Difference Between Swordfish and Marlin

Swordfish vs Marlin

Swordfish and marlin are two very closely resembling large fishes, yet there many differences between them. Their characteristic shape with a sword-like snout and large body make them unique among all the marine creatures. This article intends to discuss the most important differences between swordfish and marlin with regard to their body sizes, fins, body shapes, colouration patterns, and taxonomic diversity.


Swordfish is a large migratory fish with a characteristically shaped snout or bill. It is scientifically known as Xiphias gladius, belong to the     Family: Xiphiidae of Order: Perciformes, and there is only one species of swordfish in the world. Broadbill is another common name to refer the swordfish in some areas, which is primarily due to the characteristic shape of their bill.

Swordfish is usually three metres long, but some individuals reach more than four metres in length. It is not a laterally flattened body but round-shaped. The weight ranges usually around 500 – 650 kilograms for an adult. The males are smaller and lighter than females, which is very common among fishes. These predatory fish can swim fast and are highly migratory. Their dorsal fin looks like a shark fin, and the pectoral fins are extended below the body. Swordfish is an ectothermic, but they have a network of capillaries that keep the eyes heated when the ambient temperature is as low as 10 0C. Thus, they have an improved vision to facilitate efficient predation.

Swordfish can inhabit a range of habitats from surface to deep waters of both temperate and tropical seas. Their distribution could be described as worldwide, as they are found in Indian, Pacific, and Atlantic oceans. However, there are some alterations in their body sizes between the populations found in different parts of the world. Swordfish can start sexual reproduction when they are 4-5 years old and live about nine years in wild.


Marlins are a group of large-bodied marine fishes with a large spear-like bill. There are about ten species of marlins described under three genera known as Istiophorus, Makaira, and Tetrapturus. They belong to the Family: Istiophoridae of the Order: Perciformes.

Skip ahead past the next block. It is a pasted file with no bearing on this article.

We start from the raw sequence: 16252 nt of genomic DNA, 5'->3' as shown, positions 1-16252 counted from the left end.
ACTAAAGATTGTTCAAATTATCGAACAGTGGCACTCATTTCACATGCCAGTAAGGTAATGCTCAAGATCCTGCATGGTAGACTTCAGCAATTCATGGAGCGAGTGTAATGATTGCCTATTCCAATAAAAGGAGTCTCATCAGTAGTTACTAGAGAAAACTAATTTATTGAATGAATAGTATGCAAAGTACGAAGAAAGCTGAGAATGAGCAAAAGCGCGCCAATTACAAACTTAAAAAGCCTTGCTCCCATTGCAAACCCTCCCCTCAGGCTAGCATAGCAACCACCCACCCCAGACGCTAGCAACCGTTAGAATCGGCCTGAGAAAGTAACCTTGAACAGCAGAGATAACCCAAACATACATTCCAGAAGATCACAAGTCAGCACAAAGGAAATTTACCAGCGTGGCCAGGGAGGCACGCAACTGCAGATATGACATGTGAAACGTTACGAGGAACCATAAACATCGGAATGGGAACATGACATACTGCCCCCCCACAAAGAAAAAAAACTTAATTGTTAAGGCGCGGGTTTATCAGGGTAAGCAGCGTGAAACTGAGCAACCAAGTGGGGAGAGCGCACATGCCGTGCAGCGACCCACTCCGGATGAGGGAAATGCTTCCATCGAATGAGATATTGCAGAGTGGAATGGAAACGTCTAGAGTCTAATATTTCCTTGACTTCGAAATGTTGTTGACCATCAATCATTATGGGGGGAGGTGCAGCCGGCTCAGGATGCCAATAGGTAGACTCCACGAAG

Depending on the species, marlins reach different body sizes ranging around 5 – 6 metres of length and 600 – 800 kilograms of weights. It is important to notice the tubular shape of their body, as it narrows only a little towards the posterior end. Most of the marlin species have vertical stripes on their body that could be used to identify them except the black marlins. Their dorsal fin is directed upwards, pointed, and runs backwards along the dorsal edge up to more than 80 % of the body length. The pectoral fins cannot be conspicuously observed due to their large body size. Despite their large body size, marlins are exceptionally agile swimmers with speeds up to 110 kilometres per hour.

Marlins are long-lived animals with lifespans of more than 25 years in wild, and they reach the sexual maturity at two to four years of age.

What is the difference between Swordfish and Marlin?

• Swordfish belong to the Family: Xiphiidae while marlins belong to Family: Istiophoridae.

• Swordfish is a single species whereas there are eleven species of marlins.

• Marlins are larger and heavier than swordfishes.

• The bill of swordfish is flat and pointed, while it is much like an arrow in marlins.

• Marlins can swim faster than swordfish.

• Dorsal fin is directed upwards in marlins, and it is directed backwards in swordfish.

• Dorsal fin runs along the back of marlins for the most parts but not in swordfish.

• Marlins have colouration patterns of vertical stripes but not in swordfish.

• Marlin’s body is more tubular than swordfish.

• Swordfish reach sexual maturity at 4-6 years of age but marlins become reproducible in 2-4 years from birth.

• Marlins live much longer in wild than swordfish does.